While the cheering has yet to die down, the province’s transportation minister and former southeast city councillor dimmed the lights slightly on Calgary’s successful Green Line vote.
But, Calgary Mayor Naheed Nenshi said they welcome the province’s ongoing scrutiny of the project.
By a vote of 14-1, Calgary city councillors approved administration’s recommendations on the $5.5 billion public transit project. It’s the largest ever infrastructure project in the city’s history.
In the following hours, a letter dated June 16, 2020, was drafted by Alberta’s Transportation Minister Ric McIver. In it, Minister McIver said he’s in favour of developing Calgary’s mass transit system.
“Our government has reiterated its commitment to building the Green Line and we remain in favour of the goals of the project and the desire to provide accessible mass transit for Calgarians,” he said.
The letter goes on to say that it’s the largest public infrastructure project in Alberta’s history. It said that “merits thorough analysis to ensure that we have properly considered the risks associated with a complex rail line through downtown Calgary.”
“It is incumbent on the provincial government to ensure that the $1.53 billion in taxpayer dollars that form the province’s contribution are used responsibly,” the letter read.
The 90-day clause
Last year, the province’s omnibus Bill 20, changed how the province would work with municipal transit deals.
Specifically, the minister responsible could make amendments to the agreement, and any material changes made would require ministerial approval.
To that end, the province said that they could “with a minimum 90 days notice” terminate the grant agreement without cause.
The letter specifically mentions significant changes in the scope and cost of the project since it was originally put forward to Calgarians.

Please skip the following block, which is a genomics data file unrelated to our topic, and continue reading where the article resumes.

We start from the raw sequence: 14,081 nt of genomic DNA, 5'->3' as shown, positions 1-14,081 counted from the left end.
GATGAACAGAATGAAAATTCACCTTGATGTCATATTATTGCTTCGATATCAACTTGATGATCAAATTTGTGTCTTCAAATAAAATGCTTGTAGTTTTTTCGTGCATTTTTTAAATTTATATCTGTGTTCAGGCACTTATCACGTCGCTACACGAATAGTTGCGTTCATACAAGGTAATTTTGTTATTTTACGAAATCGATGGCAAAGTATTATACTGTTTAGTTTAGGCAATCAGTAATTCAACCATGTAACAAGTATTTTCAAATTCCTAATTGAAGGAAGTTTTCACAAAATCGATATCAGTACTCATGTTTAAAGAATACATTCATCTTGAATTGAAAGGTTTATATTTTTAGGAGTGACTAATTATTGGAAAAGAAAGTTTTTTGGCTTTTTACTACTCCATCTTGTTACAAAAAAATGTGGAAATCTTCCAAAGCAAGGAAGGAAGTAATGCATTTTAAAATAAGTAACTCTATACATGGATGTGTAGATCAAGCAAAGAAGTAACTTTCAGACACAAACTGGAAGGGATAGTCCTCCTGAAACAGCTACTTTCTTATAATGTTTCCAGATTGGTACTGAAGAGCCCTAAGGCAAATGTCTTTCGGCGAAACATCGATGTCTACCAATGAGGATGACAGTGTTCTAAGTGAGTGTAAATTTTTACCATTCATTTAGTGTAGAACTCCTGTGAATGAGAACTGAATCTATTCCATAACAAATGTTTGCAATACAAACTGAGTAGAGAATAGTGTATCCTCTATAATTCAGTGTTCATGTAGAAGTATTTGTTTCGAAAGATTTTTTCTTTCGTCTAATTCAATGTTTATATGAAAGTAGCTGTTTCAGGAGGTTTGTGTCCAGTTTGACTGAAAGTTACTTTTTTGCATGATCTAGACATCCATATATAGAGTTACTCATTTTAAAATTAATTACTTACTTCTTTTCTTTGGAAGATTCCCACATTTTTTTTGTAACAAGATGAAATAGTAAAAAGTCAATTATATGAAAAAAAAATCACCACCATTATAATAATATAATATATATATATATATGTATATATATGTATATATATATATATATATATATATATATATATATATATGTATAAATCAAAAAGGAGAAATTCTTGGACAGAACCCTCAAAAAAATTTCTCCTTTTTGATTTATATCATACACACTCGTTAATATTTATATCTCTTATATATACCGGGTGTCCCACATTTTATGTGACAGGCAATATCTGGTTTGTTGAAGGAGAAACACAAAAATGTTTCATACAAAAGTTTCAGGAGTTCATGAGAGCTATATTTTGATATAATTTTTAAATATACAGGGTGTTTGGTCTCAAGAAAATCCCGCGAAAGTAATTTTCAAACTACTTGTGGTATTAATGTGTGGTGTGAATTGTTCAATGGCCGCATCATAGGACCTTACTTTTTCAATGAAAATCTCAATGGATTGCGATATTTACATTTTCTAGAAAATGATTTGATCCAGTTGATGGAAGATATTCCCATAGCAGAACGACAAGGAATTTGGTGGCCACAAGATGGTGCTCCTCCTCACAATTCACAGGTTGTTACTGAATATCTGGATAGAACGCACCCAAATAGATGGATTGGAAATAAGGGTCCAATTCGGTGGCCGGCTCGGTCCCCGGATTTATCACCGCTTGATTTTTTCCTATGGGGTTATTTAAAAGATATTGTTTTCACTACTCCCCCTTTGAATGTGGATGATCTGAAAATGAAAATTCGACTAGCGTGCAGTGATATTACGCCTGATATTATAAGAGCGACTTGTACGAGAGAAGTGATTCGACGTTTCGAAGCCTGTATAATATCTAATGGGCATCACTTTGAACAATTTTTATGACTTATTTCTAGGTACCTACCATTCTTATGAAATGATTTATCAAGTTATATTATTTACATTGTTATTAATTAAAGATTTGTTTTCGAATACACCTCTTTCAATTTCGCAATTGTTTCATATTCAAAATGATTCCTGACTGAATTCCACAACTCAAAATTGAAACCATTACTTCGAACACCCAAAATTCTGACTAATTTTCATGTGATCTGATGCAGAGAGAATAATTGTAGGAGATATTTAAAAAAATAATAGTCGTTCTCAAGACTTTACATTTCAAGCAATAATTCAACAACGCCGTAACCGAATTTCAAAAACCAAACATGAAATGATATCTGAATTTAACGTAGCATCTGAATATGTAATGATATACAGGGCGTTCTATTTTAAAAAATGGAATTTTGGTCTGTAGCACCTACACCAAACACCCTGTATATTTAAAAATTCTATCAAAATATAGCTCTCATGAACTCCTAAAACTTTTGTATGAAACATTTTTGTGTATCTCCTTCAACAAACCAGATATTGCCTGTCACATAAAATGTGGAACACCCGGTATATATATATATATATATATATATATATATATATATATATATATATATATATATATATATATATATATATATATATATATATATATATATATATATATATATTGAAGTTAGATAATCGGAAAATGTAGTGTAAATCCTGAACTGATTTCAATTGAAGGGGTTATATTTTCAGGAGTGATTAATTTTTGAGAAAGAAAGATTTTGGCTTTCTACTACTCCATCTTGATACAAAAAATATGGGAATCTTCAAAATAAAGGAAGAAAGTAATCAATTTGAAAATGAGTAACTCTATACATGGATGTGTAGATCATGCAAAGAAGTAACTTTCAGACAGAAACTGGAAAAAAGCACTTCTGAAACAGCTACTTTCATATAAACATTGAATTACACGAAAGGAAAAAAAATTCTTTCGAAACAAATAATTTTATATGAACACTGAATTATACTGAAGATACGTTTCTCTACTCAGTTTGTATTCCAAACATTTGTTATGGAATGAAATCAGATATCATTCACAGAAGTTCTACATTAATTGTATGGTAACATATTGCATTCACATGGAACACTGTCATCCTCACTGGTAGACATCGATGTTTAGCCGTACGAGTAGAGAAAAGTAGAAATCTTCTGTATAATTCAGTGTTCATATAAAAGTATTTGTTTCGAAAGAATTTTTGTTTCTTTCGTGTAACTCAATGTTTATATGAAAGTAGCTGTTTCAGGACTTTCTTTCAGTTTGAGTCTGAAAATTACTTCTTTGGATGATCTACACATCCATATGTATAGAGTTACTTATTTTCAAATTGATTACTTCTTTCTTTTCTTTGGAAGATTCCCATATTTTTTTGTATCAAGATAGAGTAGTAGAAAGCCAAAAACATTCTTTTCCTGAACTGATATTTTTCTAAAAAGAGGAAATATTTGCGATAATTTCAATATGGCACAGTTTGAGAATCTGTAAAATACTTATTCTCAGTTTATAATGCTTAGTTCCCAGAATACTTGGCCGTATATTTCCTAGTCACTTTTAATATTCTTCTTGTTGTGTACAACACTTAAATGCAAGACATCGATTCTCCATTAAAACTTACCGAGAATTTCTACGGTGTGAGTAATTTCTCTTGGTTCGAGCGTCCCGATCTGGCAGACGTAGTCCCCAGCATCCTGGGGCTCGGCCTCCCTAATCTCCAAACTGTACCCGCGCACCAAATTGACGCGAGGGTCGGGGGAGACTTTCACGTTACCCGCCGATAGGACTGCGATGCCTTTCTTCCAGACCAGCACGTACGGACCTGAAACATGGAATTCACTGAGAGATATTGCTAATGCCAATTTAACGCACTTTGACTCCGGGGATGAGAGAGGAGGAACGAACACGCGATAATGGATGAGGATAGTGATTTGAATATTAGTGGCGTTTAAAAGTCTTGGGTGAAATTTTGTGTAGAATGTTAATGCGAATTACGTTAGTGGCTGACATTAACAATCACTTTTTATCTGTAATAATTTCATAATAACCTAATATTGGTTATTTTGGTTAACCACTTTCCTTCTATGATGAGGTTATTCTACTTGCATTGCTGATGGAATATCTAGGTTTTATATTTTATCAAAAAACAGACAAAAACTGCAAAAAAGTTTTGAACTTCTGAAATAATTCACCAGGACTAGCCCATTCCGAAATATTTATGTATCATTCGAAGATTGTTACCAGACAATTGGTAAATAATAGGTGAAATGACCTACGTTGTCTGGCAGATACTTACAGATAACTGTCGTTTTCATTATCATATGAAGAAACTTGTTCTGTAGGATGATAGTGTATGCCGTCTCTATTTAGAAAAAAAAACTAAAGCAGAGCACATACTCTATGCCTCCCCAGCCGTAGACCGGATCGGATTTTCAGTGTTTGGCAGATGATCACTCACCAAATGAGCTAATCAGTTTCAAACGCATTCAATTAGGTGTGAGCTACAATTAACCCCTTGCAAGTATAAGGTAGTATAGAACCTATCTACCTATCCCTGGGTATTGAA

“We therefore intend to take the time necessary to complete a thorough and informed analysis of the benefits and risks of this latest version of the project before obligations are incurred by the province, to ensure that taxpayers are protected,” the letter read.
City of Calgary administration, aware of the clause, included point 16 (c) in the list of recommendations. This direct administration to secure funding sources, in writing from the province, for the ongoing Green Line work.
Minister McIver represents southeast Calgary residents
McIver, MLA for Calgary Hays, a southeast Calgary riding has been vocal about support for the Green Line project.
McIver was also the city councillor for Ward 12, the area Coun. Shane Keating now represents. Keating was key in getting the Green Line deal done.
The Green Line’s end point will be in Seton, near the South Health Campus. That crosses Minister McIver’s riding.
In 2017, when the ruling Alberta NDP were mulling Green Line funding, McIver encouraged the province to get a deal with the city done.
“Absolutely. This is a high priority for Calgary,” said McIver, who was PC caucus leader at the time, and quoted in the Calgary Herald.
“The province needs to step up.”
We have reached out to Minister McIver on Twitter and through his office for a further interview. We have received a response but an interview hasn’t yet been set up.
Mayor Nenshi had read a copy of the Minister’s letter, his office said.
“This is the next step in the process,” read a statement from the mayor.
“We look forward to a good discussion and welcome their review.”